Beirut: emergency relief and recovery

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The massive explosion that ripped Beirut apart in August 2020 created significant immediate and long-term humanitarian needs. We’re supporting Medair to deliver emergency assistance to those impacted and displaced by the disaster – in particular to meet their shelter and health needs – and to assist in the rehabilitation of damaged buildings and public facilities. Medair’s teams will also work to provide mental health support to the most vulnerable groups.

Duration
2020-2021
Focus area
Emergency Response
country
Lebanon
partner
Medair

Context

On 4 August 2020, a horrific explosion rocked the Port of Beirut with a force equal to a 3.5-magnitude earthquake. Homes collapsed, high rise buildings were reduced to hollow frames and the streets for miles around were strewn with rubble. The blasts resulted in massive human loss, with more than 190 people killed, 6,500 injured and around 300,000 left homeless. Three major hospitals and more than one-hundred schools and health dispensaries were severely damaged.

Beirut Port is expected to be inoperable or only partially functional for months, and this will have a significant impact on the availability of construction materials to rebuild what was destroyed, as well as on the country as a whole, with 85% of food being imported.

The explosion was a major blow to populations that were already struggling to survive multiple compounded crises: a refugee crisis of more than one million Syrians fleeing the war, an economic and financial collapse caused by extremely high indebtedness that precipitated a severe liquidity crisis, a deep-rooted socio-political crisis that led to the resignation of two governments in less than six months, and the global COVID-19 pandemic which has seen cases soaring in recent weeks.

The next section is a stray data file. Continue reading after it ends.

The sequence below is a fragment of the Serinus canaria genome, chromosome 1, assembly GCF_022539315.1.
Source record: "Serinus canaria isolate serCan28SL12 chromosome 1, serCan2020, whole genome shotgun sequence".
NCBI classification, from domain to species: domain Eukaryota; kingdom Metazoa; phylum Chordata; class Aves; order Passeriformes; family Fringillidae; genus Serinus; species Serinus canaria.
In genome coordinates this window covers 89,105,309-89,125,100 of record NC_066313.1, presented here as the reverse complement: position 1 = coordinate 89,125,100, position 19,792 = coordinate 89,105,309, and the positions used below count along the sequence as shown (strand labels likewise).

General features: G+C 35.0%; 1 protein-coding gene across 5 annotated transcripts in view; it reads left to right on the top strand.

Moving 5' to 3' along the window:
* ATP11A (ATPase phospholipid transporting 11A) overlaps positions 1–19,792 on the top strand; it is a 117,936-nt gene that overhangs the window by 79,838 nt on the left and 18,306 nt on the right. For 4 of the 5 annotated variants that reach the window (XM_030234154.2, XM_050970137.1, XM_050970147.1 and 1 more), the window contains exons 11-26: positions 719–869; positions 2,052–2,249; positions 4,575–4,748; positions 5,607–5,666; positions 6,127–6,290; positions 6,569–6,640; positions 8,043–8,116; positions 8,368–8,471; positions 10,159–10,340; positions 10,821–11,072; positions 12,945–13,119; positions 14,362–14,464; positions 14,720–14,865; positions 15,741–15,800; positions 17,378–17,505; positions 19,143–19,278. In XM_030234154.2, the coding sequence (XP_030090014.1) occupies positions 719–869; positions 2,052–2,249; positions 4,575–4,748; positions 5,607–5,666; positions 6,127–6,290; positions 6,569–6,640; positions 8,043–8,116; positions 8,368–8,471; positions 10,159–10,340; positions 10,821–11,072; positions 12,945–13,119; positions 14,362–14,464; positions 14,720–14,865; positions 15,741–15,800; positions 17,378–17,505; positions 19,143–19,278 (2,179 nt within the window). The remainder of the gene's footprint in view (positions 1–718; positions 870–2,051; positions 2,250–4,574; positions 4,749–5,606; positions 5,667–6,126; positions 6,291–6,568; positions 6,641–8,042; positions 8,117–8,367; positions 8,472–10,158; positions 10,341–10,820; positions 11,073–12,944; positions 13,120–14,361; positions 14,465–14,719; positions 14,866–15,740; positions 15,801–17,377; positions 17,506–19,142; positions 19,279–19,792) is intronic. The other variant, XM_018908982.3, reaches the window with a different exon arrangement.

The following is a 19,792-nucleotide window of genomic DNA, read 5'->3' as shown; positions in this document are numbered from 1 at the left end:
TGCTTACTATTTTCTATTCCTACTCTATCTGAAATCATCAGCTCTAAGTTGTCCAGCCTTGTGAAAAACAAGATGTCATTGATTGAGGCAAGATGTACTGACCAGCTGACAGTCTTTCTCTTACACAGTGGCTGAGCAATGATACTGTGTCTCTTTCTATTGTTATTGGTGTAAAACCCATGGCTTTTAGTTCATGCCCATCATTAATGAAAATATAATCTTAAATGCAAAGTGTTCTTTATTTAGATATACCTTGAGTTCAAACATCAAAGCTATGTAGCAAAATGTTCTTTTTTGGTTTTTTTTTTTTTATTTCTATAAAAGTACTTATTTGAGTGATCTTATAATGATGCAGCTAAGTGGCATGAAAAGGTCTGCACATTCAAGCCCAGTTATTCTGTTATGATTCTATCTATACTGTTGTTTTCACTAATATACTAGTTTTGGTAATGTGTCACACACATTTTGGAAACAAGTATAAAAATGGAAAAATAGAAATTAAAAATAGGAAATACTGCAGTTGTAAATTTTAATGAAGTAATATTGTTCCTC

Emergency response

A Swiss humanitarian NGO, Medair has been active in Lebanon since 2012, working primarily to provide shelter materials, household supplies, medical care and mental health support to the most vulnerable populations. Since early 2013, the organisation has led the Geographic Information System mapping of informal settlements across the country – often rural and hard-to-reach areas that have no official boundaries or addresses – providing a vital coordination tool for humanitarian actors to respond promptly.

After the devastating port explosion that ripped the city apart, Medair stepped up its relief work.

We’re supporting the organisation’s recovery efforts to ensure that essential shelter supplies and health care services reach those directly impacted by the explosion.

Over the next few months, building on its shelter expertise and in close coordination with the other humanitarian actors and the constantly evolving needs, Medair will rehabilitate damaged residential buildings and public facilities.

The explosions caused considerable trauma for thousands of people. Vulnerable populations, including women, children and the elderly, are among the most affected. Medair will also provide essential mental health support to those in need.

 

“I lived through more than 10 wars and conflicts, but I have never seen devastation like this. There are no places to go or hide. The street is our home. Now there is nothing.”

Wadeaa, who lives in a neighbourhood near the port of Beirut.